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'Bulawayo artists are marginalised,' says Raisedon Baya

by Staff reporter
19 Nov 2014 at 20:44hrs | Views
Artists from the Matabeleland region continue to face serious challenges in the industry as they are still struggling to deal with regional and tribal marginalisation and a lack local public support, a veteran in the industry has said.

Speaking at a public meeting organised by Her Zimbabwe, discussing the topic,  'Hararefication of Zimbabwe: Are we listening to other parts of the country' in Bulawayo recently, Intwasa  Festival Director, Raisedon Baya noted that Harare artists were getting first priority from government and corporates.   

"For the past 3 or 4 years government has been taking artists to China, Japan, Singapore and many other countries.  Unfortunately, from all these artists who have been sent there, very few are from Bulawayo or at least other parts of Zimbabwe that is not Harare.

"For me the worst are foreign embassies that think Zimbabwe is Harare. They do cultural functions in Harare and fund them, take the familiar Harare artists on cultural exchanges, the few that we know and they think that they are done with Zimbabwe," he said.

Bulawayo gospel artist Tawanda Denga, known in music circles as T1nda claimed that most Shona speaking artists based in Bulawayo were being shunned.

"As a Shona who grew up in Bulawayo  . . .you want to be involved in the arts in Bulawayo but you are shunned because you are not Ndebele yet you grew up in Bulawayo,

"For us Bulawayo artists we, don't get much air play, even when we go to Harare. Sometimes we submit our music in Harare and they want you to pay them, for them to play your stuff on TV.

"Bulawayo Born Shona artists are sometimes excluded from participating in local events as they are seen as outsiders. When they go to Harare, most of them are regarded as Ndebeles by virtue of being raised in Bulawayo and are often barred from entering some spaces and vice versa," he claimed.

Speaking during the same occasion Historian and Author,  Phathisa Nyathi  urged the public to appreciate local music and support local artists.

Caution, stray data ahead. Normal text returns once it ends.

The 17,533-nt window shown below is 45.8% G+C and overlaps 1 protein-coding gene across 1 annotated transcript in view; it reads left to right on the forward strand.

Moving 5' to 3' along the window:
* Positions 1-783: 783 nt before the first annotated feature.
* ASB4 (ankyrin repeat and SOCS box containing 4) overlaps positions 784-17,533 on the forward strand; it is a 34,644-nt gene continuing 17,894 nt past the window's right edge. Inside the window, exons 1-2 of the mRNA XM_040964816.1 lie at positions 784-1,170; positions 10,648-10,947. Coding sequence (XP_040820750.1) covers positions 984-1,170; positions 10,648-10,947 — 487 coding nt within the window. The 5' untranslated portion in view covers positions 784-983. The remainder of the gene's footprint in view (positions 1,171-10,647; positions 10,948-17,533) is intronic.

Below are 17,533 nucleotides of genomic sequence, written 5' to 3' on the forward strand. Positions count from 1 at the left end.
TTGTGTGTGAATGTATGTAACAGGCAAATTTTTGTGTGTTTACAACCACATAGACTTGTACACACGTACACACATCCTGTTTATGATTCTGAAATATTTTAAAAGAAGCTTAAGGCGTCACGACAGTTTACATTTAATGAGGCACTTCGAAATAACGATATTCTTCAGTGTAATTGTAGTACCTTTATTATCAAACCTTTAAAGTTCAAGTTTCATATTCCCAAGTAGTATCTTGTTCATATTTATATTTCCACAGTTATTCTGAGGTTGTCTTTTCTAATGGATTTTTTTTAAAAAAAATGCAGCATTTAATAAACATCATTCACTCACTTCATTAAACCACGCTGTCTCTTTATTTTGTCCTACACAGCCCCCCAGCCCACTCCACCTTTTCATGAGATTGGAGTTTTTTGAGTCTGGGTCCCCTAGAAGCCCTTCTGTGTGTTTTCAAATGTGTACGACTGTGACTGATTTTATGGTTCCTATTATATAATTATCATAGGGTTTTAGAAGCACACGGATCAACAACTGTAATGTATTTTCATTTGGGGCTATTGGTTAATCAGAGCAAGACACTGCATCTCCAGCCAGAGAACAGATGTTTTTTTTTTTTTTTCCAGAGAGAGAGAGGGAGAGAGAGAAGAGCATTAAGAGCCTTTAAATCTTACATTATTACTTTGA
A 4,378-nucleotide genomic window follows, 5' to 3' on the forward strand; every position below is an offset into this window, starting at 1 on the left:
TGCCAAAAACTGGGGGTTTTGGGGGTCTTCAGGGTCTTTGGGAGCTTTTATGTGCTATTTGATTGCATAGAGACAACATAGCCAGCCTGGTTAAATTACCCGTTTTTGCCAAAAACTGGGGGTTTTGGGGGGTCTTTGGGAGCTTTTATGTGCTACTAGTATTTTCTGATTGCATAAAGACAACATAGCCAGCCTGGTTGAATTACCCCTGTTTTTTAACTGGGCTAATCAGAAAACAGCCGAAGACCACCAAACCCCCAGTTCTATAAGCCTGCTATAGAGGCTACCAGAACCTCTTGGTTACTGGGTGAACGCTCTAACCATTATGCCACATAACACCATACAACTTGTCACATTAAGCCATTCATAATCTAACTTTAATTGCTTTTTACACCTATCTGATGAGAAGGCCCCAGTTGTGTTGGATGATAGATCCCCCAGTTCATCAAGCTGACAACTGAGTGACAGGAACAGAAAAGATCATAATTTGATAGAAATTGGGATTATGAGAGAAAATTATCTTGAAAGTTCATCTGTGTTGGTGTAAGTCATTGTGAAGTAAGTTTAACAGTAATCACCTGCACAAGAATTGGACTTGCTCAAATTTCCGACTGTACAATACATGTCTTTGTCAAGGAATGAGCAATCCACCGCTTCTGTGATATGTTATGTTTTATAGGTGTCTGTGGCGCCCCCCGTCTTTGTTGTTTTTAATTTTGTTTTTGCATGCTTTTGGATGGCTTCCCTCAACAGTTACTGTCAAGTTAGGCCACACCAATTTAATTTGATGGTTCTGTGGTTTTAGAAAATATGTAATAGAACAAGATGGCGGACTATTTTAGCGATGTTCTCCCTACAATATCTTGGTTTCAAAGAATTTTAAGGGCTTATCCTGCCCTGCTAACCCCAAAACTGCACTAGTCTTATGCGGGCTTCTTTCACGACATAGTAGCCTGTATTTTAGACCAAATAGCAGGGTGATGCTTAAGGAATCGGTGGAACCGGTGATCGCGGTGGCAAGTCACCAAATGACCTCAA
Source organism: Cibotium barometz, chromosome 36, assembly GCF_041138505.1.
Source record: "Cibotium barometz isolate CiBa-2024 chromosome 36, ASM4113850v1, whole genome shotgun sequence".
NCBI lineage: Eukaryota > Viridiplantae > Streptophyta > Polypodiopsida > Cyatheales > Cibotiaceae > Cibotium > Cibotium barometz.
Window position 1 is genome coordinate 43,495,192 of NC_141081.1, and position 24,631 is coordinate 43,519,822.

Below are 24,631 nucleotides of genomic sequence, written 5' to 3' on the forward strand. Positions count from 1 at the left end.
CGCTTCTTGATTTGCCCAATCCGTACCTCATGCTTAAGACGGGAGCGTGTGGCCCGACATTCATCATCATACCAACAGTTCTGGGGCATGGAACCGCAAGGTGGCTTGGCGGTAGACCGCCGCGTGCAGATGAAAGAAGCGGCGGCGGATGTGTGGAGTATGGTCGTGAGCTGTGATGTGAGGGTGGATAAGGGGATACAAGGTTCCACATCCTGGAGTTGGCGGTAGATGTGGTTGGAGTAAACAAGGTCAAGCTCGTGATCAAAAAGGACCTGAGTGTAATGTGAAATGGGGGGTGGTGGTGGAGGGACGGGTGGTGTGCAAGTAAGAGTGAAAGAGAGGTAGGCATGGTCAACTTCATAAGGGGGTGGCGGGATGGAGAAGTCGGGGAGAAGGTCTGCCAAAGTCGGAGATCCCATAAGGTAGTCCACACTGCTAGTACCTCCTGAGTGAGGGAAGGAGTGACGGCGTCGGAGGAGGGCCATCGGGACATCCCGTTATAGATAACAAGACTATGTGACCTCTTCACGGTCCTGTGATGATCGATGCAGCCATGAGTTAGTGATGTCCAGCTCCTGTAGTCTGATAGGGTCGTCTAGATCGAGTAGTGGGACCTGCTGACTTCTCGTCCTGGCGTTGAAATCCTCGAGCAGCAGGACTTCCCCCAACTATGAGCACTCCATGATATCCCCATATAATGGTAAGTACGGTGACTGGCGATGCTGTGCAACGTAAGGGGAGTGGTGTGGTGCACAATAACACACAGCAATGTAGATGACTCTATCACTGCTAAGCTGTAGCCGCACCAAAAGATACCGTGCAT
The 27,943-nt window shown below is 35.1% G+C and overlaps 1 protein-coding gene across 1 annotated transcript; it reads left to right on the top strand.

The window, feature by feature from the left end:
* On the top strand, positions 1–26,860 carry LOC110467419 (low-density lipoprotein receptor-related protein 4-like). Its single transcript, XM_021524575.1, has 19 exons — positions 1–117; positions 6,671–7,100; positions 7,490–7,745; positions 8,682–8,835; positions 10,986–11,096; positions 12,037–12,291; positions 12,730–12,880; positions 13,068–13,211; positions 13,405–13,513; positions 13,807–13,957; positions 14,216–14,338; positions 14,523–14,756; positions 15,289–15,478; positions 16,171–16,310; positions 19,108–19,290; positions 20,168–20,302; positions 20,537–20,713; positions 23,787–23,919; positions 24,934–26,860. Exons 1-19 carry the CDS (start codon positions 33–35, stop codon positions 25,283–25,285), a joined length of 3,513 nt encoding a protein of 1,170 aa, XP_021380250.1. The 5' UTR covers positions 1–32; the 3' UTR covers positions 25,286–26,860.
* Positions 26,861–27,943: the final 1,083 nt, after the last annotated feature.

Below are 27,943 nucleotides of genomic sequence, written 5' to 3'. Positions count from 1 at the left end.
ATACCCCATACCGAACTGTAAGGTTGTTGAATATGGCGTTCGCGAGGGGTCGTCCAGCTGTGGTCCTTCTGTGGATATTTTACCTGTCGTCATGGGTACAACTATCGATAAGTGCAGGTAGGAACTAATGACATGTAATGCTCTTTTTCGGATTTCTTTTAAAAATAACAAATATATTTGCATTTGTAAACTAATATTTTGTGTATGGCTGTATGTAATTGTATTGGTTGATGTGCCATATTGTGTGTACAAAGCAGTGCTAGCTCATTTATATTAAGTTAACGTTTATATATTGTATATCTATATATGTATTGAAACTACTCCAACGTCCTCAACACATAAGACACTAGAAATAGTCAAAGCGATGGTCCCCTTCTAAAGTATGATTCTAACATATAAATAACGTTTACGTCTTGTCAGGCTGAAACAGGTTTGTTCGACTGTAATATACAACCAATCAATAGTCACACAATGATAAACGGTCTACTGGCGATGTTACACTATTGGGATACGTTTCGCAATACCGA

"There is need for self introspection, there is need to look at ourselves, why sithanda okwemzini, that  is our problem we seem to love  that which is foreign. When its other musicians, we fill up the stadiums, however when it is our local artists such as clement Magwaza  you do not attend," said Nyathi.

However, Denga noted that the reason why most people preferred foreign music was because local music did not receive much airplay.     

"On the media side there is none who can make decisions within Bulawayo concerning what happens in the Media in Harare.

"The reason why these other artists get a lot of recognition is because the media is being used as a propaganda tool. When their music is played over and over again it becomes well known and received, thus people attend their shows," he noted.

Baya also encouraged Bulawayo artists to focus on issues Bulawayo residents in order to gain relevance.

"One of the things that l have always said that if you are an artist and you want to create your works, it should be about issues about Bulawayo and if they are issues about Bulawayo l don't think the Shona or Ndebele think will come up," said Baya.

Other panelists included veteran journalists Lifaqane Nare and radio personality and gender activist, Soneni Gwizi.

Source - Radio Dialogue